I had three Thanksgiving meals this year.

At the first, wary of the second and third, I skipped turkey and enjoyed (grilled) roast beef instead.  (Stuffed with garlic, and rubbed with garlic and black pepper, and charred to unimaginable beauty.)  This was our annual Thursday luncheon with Dad’s family.  A last-minute plumbing mishap had ousted the event from its traditional location to the home of some very hospitable and accommodating in-laws.  I didn’t know if I should show up with a big, loud camera, so for once I sat down to a meal without taking any pictures.

A beach run on a cloudless  Thanksgiving afternoon lit the fire for the second meal, Thursday dinner.  I had turkey (dark meat) with the No. 1949s at the No. 1951s.  Fenny made a pumpkin pie on an oatmeal-walnut crust.  We ate at six–just about sunset–so no natural light, no camera.

The third was turkey supper on Friday, with the ’49ers and ’51st battalion at No. 1929. Helen and John were in from Kauai, and I chose white meat.

In spite of the crystal thimbles they use to serve wine, the good folks at No. 1929 really are world-class hostesses.  We laughed and laughed.  Mom brought up the story of a Thanksgiving dinner in that very house (prepared one odd year in the absence of the senior ’29s)  when a cousin had cooked a turkey in the microwave to fantastic results, then ignited and exploded a can of peas when attempting the same.  The girls, in their grand Manoa tradition (spanning almost too many years to still be called the work of girls, and costing to date approximately $1.07 in white thread) sewed plumeria lei for the dearest in our company.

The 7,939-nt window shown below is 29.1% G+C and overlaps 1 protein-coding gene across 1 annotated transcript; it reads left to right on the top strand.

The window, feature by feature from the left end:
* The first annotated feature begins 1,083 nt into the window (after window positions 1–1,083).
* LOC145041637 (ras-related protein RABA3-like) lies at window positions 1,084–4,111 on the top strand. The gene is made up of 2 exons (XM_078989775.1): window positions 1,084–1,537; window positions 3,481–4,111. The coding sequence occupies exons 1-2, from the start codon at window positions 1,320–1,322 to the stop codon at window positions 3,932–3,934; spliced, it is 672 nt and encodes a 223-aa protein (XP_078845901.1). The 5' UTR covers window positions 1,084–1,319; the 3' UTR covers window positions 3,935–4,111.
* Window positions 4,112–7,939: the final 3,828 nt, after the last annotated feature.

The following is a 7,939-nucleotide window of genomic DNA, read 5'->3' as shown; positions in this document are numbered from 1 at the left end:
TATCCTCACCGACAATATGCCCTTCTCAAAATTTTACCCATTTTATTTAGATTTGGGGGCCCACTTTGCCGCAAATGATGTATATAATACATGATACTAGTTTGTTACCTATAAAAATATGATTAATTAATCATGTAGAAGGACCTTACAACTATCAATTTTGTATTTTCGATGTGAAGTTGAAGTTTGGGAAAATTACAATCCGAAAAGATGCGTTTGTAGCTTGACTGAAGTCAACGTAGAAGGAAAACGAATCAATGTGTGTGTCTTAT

No. 1929 is a home that glows and flickers with incandescent warmth like none I know.  Again, too dark to really poke around with a camera (without a blinding flash, which is a surefire way to be disinvited from family meals) but at 0-2 at bat I had to swing, if only with the ambient light.

Aunt M. wondered aloud why her daughters had declined (refused?) to use the good china or the silver, setting the table instead with “Summer Wheat” cutlery that both she and my grandmother had purchased in 1956 at the Manoa Chevron station.

Someone (maybe Fenny) said it was because silver is too much trouble to wash.  Someone (maybe also Fenny) suggested that it is because “Summer Wheat” is such a lovely, familiar pattern.

I read on food blogs this year all about how to do Thanksgiving.  How to brine and baste and rub and smoke and fry and roast (maybe even microwave?) a turkey.  How to do cranberry sauce twenty ways.  How to make stuffing in, or out; with hazelnuts, apricots, Chinese sausages, water chestnuts, sticky rice, corn bread, etc.  How to shop ahead and manage your time.

There may have been a pile of pots and pans in the kitchen sink, but this was a meal served effortlessly.  The key ingredients were not turkey or cranberry.  I didn’t take a single picture of food, and left with just a few shots on my card: summer wheat, pink plumerias, warm yellow light and the glow of memory.  I think I got it all.


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